Friday, March 7, 2008

It's good to be a climber

Dingle, Iloilo.  Photo by Marco Malaca

In a world soaked with harsh realities, wet from world hunger, poverty, global warming, and civil wars that trickles down to unrealized dreams, forced unions, and broken promises, a climber is reduced to just that, a climber.  He becomes someone with a personal agenda having little or having not much effect on society or a community.  He is not bound to save the world from itself; he is not destined to solve world problems.  He practices climbing that becomes an excruciating luxury to some and becomes just a passing fancy to most.

Manalmon Bulacan, 2003
A climber veers bravely away from the norm when time permits.  A climber takes himself far away from urbanity, far from the idiosyncrasies of the city, and far into the wilder side of his surroundings.  He takes to an escape sometimes looked upon by others as almost solitary and sad.  It is an image tainted with prejudice.  It is judged through standards of a society that rose from commonality, living in a coexistence that sometimes become full of multiple compromises. 

Tali Beach

Disinterested, indifferent, solitary; this is a climber to the eyes of most.  Why become a climber? Why is it good to be a climber?  This maybe the question one may ask that would aim to fit the branched out world of climbing within a uniform society.  It would try to fit a world where a climbing trip, the next 5.14, or the next project takes precedence over politics, stock markets, religions and washing dishes.

Benguet Capitol Boulders

Catanico Boulders, CDO

Sto. Tomas Boulders, Baguio

Puting Bato, Cogeo

Slayer, Wawa, Montalban

Hugan Province, China

Let me offer a few maybes.  Maybe it is good to be a climber because we climbers get to see the world in the eyes like that of a child.  Everything we see is vast, the expanse of where we go is endless.  Everything is new, and even the small things become of great interest.  The view from atop a cliff is undeniably surreal.  It takes great effort to be there, and the time we spend up there is always a short-lived moment lasting a few eternal minutes at the most.  We celebrate small victories then move on onto the next quest.  It’s pure and untainted.  It is as honest as it can be.  There is no way of cheating up a cliff.  We get to where we want to be the only way we can, through hard effort and pure grit.  You can’t say this and do that, you’re always real when you climb and to share this honesty amongst people who share the same passion is intoxicatingly magical.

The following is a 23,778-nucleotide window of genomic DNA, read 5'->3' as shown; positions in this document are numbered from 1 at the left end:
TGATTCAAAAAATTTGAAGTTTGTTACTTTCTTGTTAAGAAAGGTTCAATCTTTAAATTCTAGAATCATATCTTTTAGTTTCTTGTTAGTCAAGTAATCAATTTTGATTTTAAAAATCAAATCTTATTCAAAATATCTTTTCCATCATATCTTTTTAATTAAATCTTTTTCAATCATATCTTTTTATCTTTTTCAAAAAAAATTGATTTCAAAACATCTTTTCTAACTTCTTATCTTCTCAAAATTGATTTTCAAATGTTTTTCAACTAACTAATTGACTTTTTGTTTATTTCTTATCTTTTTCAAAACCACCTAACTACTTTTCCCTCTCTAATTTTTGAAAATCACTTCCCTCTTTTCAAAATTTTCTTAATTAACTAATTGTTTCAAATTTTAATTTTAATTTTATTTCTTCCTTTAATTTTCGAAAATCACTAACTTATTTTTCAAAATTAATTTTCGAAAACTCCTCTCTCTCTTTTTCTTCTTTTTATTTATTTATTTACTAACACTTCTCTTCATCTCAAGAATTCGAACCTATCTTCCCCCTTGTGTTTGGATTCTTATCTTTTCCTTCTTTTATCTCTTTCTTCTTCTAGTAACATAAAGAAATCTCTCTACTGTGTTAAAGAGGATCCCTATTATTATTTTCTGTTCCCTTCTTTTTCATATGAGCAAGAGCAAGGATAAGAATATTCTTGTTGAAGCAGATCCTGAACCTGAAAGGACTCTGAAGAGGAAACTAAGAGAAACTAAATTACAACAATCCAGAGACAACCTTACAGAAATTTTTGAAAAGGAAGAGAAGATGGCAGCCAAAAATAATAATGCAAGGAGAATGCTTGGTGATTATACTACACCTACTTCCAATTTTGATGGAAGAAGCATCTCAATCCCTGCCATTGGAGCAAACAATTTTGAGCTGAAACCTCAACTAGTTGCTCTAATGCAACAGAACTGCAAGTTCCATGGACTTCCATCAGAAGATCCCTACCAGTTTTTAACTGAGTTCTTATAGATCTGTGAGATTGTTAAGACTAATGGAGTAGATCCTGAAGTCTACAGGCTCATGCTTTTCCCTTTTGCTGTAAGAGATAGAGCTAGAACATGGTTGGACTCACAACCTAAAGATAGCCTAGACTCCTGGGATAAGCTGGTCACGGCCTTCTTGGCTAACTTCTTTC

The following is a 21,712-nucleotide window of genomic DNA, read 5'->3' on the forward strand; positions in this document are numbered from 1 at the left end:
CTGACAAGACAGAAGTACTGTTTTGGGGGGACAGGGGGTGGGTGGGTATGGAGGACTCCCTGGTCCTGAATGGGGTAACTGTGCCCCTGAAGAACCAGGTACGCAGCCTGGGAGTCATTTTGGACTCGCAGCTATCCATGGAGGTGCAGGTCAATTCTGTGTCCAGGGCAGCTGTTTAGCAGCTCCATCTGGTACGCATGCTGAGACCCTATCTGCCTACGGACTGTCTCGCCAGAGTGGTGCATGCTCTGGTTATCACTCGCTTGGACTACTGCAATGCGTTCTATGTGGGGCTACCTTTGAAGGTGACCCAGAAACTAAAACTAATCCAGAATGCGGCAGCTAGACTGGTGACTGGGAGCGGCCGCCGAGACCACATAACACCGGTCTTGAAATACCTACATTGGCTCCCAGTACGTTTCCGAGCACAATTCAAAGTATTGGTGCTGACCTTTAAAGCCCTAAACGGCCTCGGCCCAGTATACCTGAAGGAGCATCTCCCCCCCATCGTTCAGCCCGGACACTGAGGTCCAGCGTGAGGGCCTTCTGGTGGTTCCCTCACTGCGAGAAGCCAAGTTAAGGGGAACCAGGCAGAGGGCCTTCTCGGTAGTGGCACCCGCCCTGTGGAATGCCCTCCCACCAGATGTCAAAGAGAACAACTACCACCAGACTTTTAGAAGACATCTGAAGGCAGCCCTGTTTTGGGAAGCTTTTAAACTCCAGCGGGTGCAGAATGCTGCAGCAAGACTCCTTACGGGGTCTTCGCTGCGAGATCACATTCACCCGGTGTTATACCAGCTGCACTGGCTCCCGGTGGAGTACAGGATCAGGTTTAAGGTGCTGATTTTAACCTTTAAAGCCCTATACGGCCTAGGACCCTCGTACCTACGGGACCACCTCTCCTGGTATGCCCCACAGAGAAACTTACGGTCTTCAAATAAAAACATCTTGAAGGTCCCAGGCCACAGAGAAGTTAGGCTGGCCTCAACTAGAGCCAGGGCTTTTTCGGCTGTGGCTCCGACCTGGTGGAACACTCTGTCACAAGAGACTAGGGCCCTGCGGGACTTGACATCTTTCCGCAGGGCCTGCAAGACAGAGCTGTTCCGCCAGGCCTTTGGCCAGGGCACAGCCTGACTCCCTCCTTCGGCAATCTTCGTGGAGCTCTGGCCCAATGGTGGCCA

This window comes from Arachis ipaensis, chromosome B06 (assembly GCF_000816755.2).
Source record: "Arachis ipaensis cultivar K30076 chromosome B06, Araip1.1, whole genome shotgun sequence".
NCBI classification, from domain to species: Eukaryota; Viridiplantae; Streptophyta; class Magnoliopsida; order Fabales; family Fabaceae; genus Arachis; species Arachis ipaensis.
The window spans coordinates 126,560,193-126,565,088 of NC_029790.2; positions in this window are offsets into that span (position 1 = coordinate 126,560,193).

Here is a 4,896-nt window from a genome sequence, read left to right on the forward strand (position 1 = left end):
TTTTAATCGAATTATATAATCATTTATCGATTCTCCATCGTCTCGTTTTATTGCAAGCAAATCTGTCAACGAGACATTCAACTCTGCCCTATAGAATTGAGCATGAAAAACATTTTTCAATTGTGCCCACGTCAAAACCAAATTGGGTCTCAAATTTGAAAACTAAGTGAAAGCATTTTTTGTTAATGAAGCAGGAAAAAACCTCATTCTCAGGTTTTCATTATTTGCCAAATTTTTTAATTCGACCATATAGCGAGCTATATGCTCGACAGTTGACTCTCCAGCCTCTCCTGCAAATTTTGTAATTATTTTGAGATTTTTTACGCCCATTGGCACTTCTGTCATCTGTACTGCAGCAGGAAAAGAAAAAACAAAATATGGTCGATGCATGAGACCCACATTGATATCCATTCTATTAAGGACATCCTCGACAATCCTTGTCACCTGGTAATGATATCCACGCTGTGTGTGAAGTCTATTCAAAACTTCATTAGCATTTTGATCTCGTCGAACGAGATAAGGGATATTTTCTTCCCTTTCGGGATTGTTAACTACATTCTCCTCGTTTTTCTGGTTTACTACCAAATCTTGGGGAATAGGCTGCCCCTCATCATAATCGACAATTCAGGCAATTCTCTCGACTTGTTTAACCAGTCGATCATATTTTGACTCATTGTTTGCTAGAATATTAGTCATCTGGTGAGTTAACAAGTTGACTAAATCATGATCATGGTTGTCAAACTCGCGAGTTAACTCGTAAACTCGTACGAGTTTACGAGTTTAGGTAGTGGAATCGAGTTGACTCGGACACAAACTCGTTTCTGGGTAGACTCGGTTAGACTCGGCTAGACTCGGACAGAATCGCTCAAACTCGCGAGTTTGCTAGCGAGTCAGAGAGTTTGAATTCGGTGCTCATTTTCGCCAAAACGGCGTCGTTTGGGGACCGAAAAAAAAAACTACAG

Central Crag, Hong Kong

Training in Malaysia

World Cup Singapore

Getu Valley, China

Ailfroide, France

Tonsai, Thailand

Under the Gran Boveda, Rodellar, Spain

Asian X-Games 1998

The climbing life is simple.  It is a gift and gifts are always good.  There will always be a crux in any climb.  It is right where a lot of “the difficult” conspires to make you give up.  Everything hard for you come to one point, condenses to give you the toughest time, and blurs your vision of the imaginable.  The gift is that single moment when all the right elements fall into place and allow the convergence of all the good to come play with you to finish the route. It is that single moment when the absence of one element can spell the difference.  That single moment when the wind blows, when the pain in the finger tips vanish, when there is only silence, when everything that was so impossible becomes possible, … that is when you get to feel why it is good to be a climber.

Dispatch Magazine

Sidetrip Magazine

Ambongdolan, Mt. Province

No comments:

Post a Comment